Six Harmonies Pagoda in Hangzhou
Photos by Mary King

For centuries Suzhou and Hangzhou were known as China' heaven on earth. Mary King checks out the Middle Kingdom's celestial cities.

A famous Chinese poet coined the proverb that states: "In Heaven there is Paradise, and on Earth there is Suzhou and Hangzhou." After visiting the two places in the 13th century, Marco Polo claimed that Hangzhou was one of the most breath-taking cities in the world and that Suzhou was a beautiful bustling town with great sages, magicians and highly skilled craftsmen. Unfortunately, such fine epithets do not ring true for today's visitor, but certainly both cities - with their impressive Zen-style gardens, temples, lakes and canals - are worth seeing and definitely offer a pleasant retreat from the smog and industrialization of most other major Chinese towns and cities.

Garden party
The history of Suzhou, which is situated in Jiangsu Province just 100km west of the port city of Shanghai, goes back some 2500 years. During what is called the Spring and Autumn Period (722 to 481 B.C.), Suzhou was the capital of the state of Wu, but it was in the 16th century that the city reached the height of its glory with the development of more than 100 picturesque gardens. At one point Suzhou was dotted with numerous bathhouses, 359 bridges, 12 pagodas and more than 50 temples, earning it a reputation as the "Garden City" and "Venice of the East." Today, delicate bridges still span canals that crisscross the town in all directions. Unfortunately, the picturesque town is now being ravaged by modern construction as large hotels, department stores and touristy restaurants offering karaoke TV raise their ugly heads in increasing numbers. But despite the fact that Suzhou is striving to pander to the whims of tourists, the visitor need only roam into the heart of the town's labyrinthine back streets to discover some of its Old World charm.

Laundry hangs across the alleyways, flapping in the breeze like colorful flags, as the locals gather around their whitewashed houses to chat and play cards or Chinese chess. Strolling through this maze I got to witness every-day life in Suzhou. Once a woman jogged past swiftly while loaded down with two baskets of vegetables swinging from a bamboo pole. Then a boatman sculled his sampan under one of the canal bridges as an old woman tossed yet another bucket of garbage into the murky waters.

Goldfish on sale in the market in Hangzhou

The North Temple has the tallest pagoda south of the Yangtze River, and from the top of its ninth story you can enjoy a fine aerial view of the city and the surrounding farmland where tea, rice and wheat are grown. For many tourists, the main reason for visiting Suzhou is to see its stunning gardens that, like their Japanese counterparts, are regarded as highly aesthetic works of art and were designed by master gardeners. Reflecting the personal tastes of the officials and scholars who commissioned their design, the gardens characteristically give an illusion of a natural scene with ponds, rockeries, moss and sand. Suzhou's gardens are considered to be the best in the southern China.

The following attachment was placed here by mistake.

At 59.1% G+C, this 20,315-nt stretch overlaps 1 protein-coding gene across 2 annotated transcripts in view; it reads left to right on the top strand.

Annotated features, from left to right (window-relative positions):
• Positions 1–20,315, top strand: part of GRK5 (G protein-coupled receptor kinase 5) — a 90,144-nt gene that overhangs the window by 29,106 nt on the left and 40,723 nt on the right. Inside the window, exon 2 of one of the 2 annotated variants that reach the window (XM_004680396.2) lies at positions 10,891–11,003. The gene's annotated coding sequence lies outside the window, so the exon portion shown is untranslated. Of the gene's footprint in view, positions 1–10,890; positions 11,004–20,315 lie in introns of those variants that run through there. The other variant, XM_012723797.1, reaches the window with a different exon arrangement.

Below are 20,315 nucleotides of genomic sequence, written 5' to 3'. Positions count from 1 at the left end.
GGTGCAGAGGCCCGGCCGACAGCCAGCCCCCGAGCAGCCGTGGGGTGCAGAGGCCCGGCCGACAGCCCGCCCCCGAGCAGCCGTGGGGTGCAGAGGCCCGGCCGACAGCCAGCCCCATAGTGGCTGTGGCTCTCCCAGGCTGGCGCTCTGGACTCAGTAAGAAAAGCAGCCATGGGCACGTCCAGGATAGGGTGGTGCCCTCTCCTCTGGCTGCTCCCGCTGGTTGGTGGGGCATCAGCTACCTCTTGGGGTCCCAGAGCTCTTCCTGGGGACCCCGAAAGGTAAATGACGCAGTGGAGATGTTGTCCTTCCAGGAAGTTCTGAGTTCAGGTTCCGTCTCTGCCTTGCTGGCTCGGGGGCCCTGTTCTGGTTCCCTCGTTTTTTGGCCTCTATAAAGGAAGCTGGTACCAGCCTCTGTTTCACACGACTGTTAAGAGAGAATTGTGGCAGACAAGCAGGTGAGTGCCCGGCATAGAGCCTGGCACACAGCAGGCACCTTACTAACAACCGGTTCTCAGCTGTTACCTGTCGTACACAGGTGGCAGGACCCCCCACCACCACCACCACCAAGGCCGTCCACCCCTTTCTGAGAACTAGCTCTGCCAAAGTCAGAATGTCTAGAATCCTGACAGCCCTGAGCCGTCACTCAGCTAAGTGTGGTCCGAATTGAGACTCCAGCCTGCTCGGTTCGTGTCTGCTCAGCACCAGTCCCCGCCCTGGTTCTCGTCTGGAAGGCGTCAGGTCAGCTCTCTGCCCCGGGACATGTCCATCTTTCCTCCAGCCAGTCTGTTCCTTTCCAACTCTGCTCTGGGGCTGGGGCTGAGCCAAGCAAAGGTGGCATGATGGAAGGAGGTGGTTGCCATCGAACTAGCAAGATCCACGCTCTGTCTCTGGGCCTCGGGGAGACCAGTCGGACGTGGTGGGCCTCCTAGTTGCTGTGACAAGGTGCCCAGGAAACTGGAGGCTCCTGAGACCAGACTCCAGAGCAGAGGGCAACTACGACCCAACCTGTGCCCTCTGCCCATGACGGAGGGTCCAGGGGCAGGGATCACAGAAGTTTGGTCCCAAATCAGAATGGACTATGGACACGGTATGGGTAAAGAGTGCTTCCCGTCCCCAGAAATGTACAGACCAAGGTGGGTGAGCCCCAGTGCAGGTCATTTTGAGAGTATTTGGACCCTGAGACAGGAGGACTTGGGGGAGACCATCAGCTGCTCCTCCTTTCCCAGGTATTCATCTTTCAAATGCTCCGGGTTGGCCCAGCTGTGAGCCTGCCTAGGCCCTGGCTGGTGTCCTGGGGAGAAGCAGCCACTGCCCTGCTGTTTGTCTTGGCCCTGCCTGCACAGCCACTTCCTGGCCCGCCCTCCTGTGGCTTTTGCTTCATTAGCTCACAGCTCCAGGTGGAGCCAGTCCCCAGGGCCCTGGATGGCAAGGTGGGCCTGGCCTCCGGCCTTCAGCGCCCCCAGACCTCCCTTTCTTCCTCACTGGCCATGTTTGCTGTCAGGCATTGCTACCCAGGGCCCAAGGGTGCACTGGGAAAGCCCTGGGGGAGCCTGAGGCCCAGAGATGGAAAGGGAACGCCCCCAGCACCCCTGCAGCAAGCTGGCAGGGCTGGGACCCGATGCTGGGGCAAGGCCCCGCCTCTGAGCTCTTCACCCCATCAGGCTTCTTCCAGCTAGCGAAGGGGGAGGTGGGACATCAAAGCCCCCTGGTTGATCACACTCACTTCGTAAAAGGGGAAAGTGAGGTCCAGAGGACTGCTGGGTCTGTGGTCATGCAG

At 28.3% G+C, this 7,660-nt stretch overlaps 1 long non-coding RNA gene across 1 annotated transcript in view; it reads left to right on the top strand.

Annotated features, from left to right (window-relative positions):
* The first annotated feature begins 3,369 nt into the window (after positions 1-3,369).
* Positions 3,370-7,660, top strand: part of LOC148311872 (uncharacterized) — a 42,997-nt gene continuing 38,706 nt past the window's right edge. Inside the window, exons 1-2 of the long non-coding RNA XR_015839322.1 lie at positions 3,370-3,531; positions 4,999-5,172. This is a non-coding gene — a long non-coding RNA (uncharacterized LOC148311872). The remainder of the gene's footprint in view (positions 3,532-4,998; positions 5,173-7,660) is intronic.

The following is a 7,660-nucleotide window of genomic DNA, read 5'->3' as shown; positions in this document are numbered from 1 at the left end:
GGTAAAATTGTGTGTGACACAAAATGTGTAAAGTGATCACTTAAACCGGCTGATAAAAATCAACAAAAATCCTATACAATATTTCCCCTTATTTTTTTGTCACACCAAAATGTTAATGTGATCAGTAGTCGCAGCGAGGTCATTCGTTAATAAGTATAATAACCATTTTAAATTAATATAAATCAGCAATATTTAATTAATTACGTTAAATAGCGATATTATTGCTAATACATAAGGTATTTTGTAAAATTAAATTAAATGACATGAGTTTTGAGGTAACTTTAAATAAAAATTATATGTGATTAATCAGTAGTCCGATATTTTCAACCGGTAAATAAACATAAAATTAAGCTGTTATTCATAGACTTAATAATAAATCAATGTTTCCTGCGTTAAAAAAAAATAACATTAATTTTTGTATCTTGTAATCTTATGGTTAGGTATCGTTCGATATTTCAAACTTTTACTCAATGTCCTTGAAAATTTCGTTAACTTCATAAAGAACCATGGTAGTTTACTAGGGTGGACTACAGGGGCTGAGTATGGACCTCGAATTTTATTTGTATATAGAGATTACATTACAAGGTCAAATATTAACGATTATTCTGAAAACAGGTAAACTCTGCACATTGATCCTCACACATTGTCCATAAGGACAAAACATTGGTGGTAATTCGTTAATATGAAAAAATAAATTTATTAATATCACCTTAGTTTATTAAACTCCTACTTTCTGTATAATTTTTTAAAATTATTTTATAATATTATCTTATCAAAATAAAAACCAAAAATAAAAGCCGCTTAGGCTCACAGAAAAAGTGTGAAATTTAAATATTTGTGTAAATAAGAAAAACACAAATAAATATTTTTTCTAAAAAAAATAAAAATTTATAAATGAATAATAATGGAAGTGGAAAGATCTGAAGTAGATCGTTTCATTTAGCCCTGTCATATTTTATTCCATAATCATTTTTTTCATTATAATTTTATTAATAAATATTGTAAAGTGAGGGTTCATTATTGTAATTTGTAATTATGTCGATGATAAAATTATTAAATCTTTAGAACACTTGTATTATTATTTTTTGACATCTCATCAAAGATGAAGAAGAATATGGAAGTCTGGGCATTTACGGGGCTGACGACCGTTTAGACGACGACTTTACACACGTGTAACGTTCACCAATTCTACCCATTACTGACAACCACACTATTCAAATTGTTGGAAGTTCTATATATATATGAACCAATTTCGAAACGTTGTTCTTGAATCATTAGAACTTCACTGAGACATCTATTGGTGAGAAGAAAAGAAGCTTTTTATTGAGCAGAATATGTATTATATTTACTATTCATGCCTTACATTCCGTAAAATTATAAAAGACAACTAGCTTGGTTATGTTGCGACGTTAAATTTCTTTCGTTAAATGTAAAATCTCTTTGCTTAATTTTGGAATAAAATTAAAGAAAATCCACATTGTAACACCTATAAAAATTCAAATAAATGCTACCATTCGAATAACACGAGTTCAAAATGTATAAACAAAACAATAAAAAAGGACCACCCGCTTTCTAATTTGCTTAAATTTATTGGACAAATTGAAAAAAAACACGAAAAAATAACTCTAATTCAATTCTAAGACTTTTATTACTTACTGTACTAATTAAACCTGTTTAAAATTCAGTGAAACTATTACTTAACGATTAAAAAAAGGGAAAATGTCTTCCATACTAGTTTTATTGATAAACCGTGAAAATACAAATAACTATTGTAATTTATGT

The four most famous gardens in Suzhou, and a must-see for any visitor making a trip to this city, include the Humble Administrator's Garden (Zhuo Zheng Yuan), the Blue Wave Pavilion (Cang Lang Ting), the Garden for Lingering In (Liu Yuan), and the Lion Grove (Shi Zi Lin). Suzhou also boasts many local performances and operas, including Kun opera, Pingtan, Su opera and Wuge opera. Gastronomical delights to sample before leaving town include Biluochun tea, Baisha loquats, Dongting oranges and Lake Tai fish.

Hanging in Hangzhou
There is no better way to travel from Suzhou to Hangzhou than down the Grand Canal by boat - a 16-hour journey that offers you a view of life on the waterways. It's also a lot less stressful than taking the trains, which are overcrowded, smoke-filled and seem to serve as spittoons to the local passengers. Hangzhou, which lies to the south of Suzhou in Zhejiang Province, has a population of 5.8 million souls. Hangzhou is one of the China's oldest cities, as it was the capital of the states of Wu and Yue during the Spring and Autumn period, and the capital of the Southern Song Dynasty from 1127-1279 A.D. As it offers more scenic beauty, with its lake and peaceful walks in the hills to the west, Hangzhou is a bigger tourist magnet than Suzhou, and it's more geared to the needs of visitors.

Hangzou's Peak that Flew from Afar

One of the highlights of visiting Hangzhou was a boat trip on West Lake. The lake, which is about 2km long and wide, is split by two causeways. It's scattered with various pavilions and bridges of interest. The Temple of the Inspired Seclusion is considered the city's most prized tourist attraction. Originally built in 326 A.D., it has been destroyed and restored 16 times due to war and other calamities. It would have been reduced to ruins during the Cultural Revolution had it not been for the intervention of then-Prime Minister Zhou En-lai. Facing the temple is the Peak that Flew from Afar, a hill that has more than 300 sculptures, some dating back to the tenth century, chiseled into its surface. Another interesting site is the Six Harmonies Pagoda, which lies southwest of the city and overlooks a bridge spanning the Qiantang River. The 59-meter-high pagoda is named after the six principles of Buddhism. It was listed as an important cultural relic in 1961 and from its top you can enjoy a commanding view of the river which sweeps past this once heaven on Earth.

When you go:
Suzhou: Sheraton Suzhou Hotel & Towers. Tel: (0512) 510-3388; fax: (0512) 510-0888 or 519-0918; email:  


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